The climate change of 10,000 years ago saw the retreat of the ice sheets which had precluded the flourishing of flora and fauna on the European continent.

Even if the polar caps were to melt, think of the opportunities this would present for plants, birds and animals to establish fresh colonies within the new ecosystems of the previously inhospitable frozen wastelands of the Arctic.

Rather than wringing our hands Hamlet-like over the passing away of former things, which is the inevitable consequence of inhabiting a rapidly changing world, let us look forward to and embrace the new dawn being ushered in by the wheel of eternity.

James Hogan


Co Tipperary.

Herculean task of sustainable energy

Sir - Following the Paris climate change conference it is worth noting the combination of actions that engineer and environmentalist Dr Saul Griffith calculates would be necessary to achieve an average energy usage of 5kW for every person in the world by using mainly sustainable energy sources (currently in the US, usage is 11.4kW while in Bangladesh it is 0.2 kW).

Given a period of 25 years to achieve this, the following would be required: two and a half full size nuclear power reactors would have to be constructed every week, a three megawatt wind turbine erected every three minutes, 250m of solar panels constructed every second, and finally, bio energy would require the equivalent of four Olympic-sized swimming pools filled with genetically engineered bacteria, every second.

This does not take into consideration an increase in global population. It seems that the world has quite a herculean task ahead in its pursuit of sustainable energy.

John Bellew


Co Louth

English landladies and the Irish

Sir - The 'No Blacks, No Irish' signs were for real (Letters, Sunday Independent, November 29).

In the summer of 1961 I arrived in London for the first time. After passing a number of B&Bs with the signs, near Euston Station, I was directed by a helpful policeman to the Kings Cross area. "There are Irish-run B&Bs up there, "he said, and he added "Be careful, every second B&B is a 'knocking shop'."

Having grown up in Athlone and Galway, I had never heard this expression, but presumed it was a place where you could get a knock over the head and be robbed.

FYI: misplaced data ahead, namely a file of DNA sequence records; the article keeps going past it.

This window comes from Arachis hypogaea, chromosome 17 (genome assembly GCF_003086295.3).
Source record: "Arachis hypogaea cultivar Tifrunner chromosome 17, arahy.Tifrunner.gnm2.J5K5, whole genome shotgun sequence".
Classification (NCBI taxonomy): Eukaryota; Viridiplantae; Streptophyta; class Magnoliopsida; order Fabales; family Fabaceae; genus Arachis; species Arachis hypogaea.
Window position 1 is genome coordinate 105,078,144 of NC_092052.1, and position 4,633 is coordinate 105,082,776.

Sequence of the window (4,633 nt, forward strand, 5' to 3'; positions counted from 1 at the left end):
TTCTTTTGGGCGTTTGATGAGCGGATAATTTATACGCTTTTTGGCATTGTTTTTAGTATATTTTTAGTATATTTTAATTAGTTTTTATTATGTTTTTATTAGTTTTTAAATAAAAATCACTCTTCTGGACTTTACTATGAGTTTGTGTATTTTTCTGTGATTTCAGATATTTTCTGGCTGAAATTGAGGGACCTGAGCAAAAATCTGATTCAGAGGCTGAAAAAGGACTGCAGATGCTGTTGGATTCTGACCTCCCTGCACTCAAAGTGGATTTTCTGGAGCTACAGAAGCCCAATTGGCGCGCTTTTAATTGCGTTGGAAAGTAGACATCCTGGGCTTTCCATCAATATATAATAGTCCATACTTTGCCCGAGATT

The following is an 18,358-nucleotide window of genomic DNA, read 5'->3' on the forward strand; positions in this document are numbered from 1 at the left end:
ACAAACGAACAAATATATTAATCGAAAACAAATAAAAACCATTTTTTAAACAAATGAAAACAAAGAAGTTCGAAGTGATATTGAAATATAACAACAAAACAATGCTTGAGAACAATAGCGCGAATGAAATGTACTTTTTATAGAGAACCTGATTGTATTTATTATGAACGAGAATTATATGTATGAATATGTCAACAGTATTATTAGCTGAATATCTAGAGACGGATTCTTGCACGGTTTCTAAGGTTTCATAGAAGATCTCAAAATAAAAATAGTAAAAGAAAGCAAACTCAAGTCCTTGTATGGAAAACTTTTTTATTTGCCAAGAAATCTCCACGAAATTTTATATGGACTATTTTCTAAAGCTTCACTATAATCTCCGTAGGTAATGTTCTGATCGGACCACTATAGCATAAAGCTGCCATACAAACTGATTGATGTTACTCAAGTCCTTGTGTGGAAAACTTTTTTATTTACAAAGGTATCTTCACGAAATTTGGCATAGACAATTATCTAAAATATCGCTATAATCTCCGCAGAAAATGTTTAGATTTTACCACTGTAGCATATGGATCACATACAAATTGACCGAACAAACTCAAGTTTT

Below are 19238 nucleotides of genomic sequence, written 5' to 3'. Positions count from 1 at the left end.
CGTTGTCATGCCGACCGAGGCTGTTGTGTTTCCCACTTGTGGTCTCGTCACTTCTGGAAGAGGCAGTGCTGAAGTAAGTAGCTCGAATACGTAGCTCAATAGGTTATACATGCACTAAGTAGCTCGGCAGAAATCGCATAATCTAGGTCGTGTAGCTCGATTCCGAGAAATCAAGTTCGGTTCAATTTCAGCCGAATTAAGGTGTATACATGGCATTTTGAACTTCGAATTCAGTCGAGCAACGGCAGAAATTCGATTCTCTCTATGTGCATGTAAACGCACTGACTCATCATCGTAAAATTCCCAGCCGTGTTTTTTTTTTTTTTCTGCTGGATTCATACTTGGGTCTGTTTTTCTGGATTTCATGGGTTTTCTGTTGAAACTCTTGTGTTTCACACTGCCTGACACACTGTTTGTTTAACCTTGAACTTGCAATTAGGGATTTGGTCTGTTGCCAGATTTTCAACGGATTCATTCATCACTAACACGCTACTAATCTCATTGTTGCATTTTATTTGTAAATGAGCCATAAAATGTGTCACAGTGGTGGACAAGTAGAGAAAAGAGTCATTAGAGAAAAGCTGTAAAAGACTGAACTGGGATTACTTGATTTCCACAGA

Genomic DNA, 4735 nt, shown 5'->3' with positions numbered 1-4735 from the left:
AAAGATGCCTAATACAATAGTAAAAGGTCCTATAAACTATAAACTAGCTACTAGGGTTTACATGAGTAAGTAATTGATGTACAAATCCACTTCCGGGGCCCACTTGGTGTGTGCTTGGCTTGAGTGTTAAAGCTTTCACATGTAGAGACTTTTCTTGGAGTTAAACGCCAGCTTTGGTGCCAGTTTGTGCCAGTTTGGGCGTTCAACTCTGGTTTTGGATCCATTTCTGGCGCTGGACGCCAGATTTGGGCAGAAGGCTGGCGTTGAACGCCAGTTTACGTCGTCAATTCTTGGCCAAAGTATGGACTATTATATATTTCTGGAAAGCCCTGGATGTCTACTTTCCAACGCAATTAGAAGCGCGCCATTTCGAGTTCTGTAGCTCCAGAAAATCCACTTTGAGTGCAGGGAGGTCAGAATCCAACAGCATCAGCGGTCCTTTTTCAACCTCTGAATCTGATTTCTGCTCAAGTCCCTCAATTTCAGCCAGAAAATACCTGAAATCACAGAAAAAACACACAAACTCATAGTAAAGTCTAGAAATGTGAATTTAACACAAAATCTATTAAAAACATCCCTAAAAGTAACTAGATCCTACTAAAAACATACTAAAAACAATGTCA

I need not have worried. The first doorbell I rang was answered by a large lady with a Donegal accent. I noticed the Child of Prague statue on the hall table and a picture of the Sacred Heart on the wall. I was in good hands.

It was only years later, when I read John B Keane's novel The Contractors, that I understood why the English landladies of that time were so afraid of taking in the Irish. What they had against black people I never found out.

Dorcha Lee


Co Meath

Savagery awoke old hatreds

Sir - My thanks to Paddy McEvoy (Sunday Independent, November 29) for providing an insightful and informative context to the scenes depicting the Irish in Britain as described in my letter (Sunday Independent, November 22).

Regarding the raw feelings generated by Ireland's neutrality during the war, he is absolutely right. One might point out however, that as the 1960s wore on, things got palpably better, due no doubt, in large part, to the massive contribution made to the re-building of the country and the manning of factories and service industries by Irish labour, not to mention the sterling work of dedicated Irish nurses which helped to sustain the NHS.

Sadly, as fate would have it, Irish Republican savagery reared its ugly head yet again, wreaking havoc on the lives of many and bequeathing a legacy of enmity that will take generations to abate. In the meantime we have at least the consolation of Adams's glib assertion: "It's good to be Irish in Britain now."

Mr McEvoy's point, "We Irish are adept at holding the Diaspora picture at a convenient angle,..." is well taken.

William Barrett



There is a path out of depression